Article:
Building Brazil -U.S. Ties through EducationAugust 31, 2012
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Francisco Sánchez is the Under Secretary for International Trade
The first-ever U.S. Department of Commerce Education Mission to Brazil,taking place this week (August 30-Sept. 6), represents an important opportunity to further strengthen cultural and economic ties between our nations.
As the largest education mission our agency has organized to any country, I am both honored to lead this mission and enthusiastic about connecting U.S. higher learning institutions with Brazilian students seeking study opportunities in the United States.
During the mission, representatives from 66 accredited U.S. academic institutions will showcase their undergraduate, graduate, community college and intensive English language programs at Education Fairs in Brasilia, São Paulo, and Rio de Janeiro.
We appreciate the leadership of U.S. Ambassador Thomas A. Shannon, Jr., and the U.S. Embassy in Brazil in providing strong support for this education mission as well as their longstanding efforts to promote educational exchanges between our countries.
As Brazil works to expand educational opportunities for its professional workforce, we applaud the leadership of President Dilma Rousseff, and her country’s ambitious goal of sending 101,000 Brazilian students in science and technology fields overseas in the next four years, through her visionary initiative, Science without Borders (SWB).
We look forward to working with the Government of Brazil in achieving success in this nationwide scholarship program to promote higher education abroad. Within SWB, there are 75,000 scholarships funded by the Government of Brazil and 26,000 scholarships funded by the private sector. We want to see many of these future students in one of our exceptional educational institutions in the United States.
At the beginning of the SWB program in 2012, there were 500 Brazilian undergraduate students placed in U.S. schools, followed by an additional 1,400 students later this year. By the end of 2013, there will be 1,500 Brazilian Ph.D. students in U.S. universities.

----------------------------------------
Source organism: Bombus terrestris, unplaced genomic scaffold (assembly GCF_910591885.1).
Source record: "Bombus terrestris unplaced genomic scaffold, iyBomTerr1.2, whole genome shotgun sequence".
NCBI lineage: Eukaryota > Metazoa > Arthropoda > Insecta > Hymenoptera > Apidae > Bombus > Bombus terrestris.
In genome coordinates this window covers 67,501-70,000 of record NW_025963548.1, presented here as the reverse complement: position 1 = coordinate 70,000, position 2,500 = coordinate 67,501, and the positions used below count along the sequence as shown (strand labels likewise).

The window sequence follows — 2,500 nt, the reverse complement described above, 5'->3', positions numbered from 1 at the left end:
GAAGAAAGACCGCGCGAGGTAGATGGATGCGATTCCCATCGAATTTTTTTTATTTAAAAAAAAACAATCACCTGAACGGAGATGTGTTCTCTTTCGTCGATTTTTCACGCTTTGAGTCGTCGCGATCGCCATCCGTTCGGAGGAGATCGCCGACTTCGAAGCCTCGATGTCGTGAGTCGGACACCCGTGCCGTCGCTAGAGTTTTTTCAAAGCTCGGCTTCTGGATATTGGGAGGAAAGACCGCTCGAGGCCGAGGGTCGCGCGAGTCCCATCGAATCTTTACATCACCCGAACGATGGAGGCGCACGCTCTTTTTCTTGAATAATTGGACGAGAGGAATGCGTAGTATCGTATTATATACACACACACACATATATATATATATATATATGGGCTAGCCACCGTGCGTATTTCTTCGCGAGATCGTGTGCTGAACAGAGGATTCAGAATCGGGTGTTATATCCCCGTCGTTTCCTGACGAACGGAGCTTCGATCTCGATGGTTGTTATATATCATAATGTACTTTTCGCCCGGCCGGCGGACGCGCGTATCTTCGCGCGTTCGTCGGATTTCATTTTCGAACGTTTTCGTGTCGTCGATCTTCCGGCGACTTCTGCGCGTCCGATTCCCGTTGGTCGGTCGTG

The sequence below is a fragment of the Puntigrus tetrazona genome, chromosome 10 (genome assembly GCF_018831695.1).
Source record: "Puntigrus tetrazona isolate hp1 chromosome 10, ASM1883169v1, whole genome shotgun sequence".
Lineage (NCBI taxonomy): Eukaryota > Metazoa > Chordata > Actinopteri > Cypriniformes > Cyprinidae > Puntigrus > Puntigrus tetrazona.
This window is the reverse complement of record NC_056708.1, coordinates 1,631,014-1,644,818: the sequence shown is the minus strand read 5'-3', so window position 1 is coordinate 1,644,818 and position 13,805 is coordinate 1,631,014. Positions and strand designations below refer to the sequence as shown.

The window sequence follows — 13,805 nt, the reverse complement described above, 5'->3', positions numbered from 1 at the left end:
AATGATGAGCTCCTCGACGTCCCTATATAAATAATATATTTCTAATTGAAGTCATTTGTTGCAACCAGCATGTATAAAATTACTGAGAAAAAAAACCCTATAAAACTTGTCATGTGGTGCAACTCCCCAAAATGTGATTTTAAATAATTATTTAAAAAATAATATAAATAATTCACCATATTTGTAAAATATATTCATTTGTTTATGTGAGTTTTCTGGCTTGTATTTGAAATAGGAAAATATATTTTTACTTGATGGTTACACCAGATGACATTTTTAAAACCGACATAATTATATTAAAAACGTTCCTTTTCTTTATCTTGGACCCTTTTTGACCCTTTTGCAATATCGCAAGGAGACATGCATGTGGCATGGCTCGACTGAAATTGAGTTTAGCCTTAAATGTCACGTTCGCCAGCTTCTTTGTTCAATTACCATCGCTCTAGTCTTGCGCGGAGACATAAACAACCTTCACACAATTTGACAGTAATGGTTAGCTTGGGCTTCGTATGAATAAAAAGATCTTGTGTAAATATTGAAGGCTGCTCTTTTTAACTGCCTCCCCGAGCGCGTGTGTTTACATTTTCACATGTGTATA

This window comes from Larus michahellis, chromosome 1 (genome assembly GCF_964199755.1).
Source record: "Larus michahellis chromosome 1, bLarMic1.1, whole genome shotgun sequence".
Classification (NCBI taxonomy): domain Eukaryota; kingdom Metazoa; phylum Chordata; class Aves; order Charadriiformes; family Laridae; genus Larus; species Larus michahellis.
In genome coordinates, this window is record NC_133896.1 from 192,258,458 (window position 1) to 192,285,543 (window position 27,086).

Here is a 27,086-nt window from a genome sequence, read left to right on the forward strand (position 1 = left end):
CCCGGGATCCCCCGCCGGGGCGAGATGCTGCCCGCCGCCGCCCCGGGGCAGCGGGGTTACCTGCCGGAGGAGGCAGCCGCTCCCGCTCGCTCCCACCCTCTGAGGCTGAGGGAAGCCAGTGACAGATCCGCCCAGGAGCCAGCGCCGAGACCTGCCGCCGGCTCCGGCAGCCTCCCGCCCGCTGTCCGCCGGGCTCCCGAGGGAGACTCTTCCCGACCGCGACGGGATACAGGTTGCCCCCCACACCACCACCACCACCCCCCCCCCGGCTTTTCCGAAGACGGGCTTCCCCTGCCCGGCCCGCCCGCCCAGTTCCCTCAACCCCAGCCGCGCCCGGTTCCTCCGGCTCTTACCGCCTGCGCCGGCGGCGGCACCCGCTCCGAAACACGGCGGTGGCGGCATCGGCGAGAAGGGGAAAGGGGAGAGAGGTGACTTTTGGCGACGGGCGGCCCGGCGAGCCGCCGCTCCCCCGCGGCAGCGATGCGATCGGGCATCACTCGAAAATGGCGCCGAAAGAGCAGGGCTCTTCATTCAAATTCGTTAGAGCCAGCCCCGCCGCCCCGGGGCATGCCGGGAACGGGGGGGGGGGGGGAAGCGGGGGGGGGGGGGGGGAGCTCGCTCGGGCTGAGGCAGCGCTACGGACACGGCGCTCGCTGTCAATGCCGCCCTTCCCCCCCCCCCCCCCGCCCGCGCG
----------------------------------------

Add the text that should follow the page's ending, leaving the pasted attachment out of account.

The benefits to Brazil are numerous. There are inspiring examples of U.S.-educated Brazilian professionals who have returned to their country to strengthen development and innovation in Brazil. For example, Minister of Science, Technology, and Innovation Marco Antônio Raupp earned his Ph.D. in mathematics from the University of Chicago.
The Institute of International Education (IIE) reports that there were more than 9,000 Brazilians studying in the U.S. in the 201/12 academic year, a 25 percent increase from five years earlier, placing Brazil 14th among all countries with international students in the United States. Beyond that, IIE reports there are more international students (more than 723,000) in the United States than anywhere else.
President Obama— as demonstrated through the United States’100,000 Strong in the Americas initiative—shares a commitment with President Rousseff on the need to build partnerships that address the needs of a 21st century workforce. Brazil is an important partner in this effort, and these initiatives are expected to lead to even greater educational and cultural ties between our countries.
I look forward to spending time in Brazil with the members of the education mission, and advancing the goal of opening new doors to educational opportunity and collaboration. By expanding the avenues to higher learning, we will make a longstanding contribution to future generations who hold the key to continuing our shared prosperity.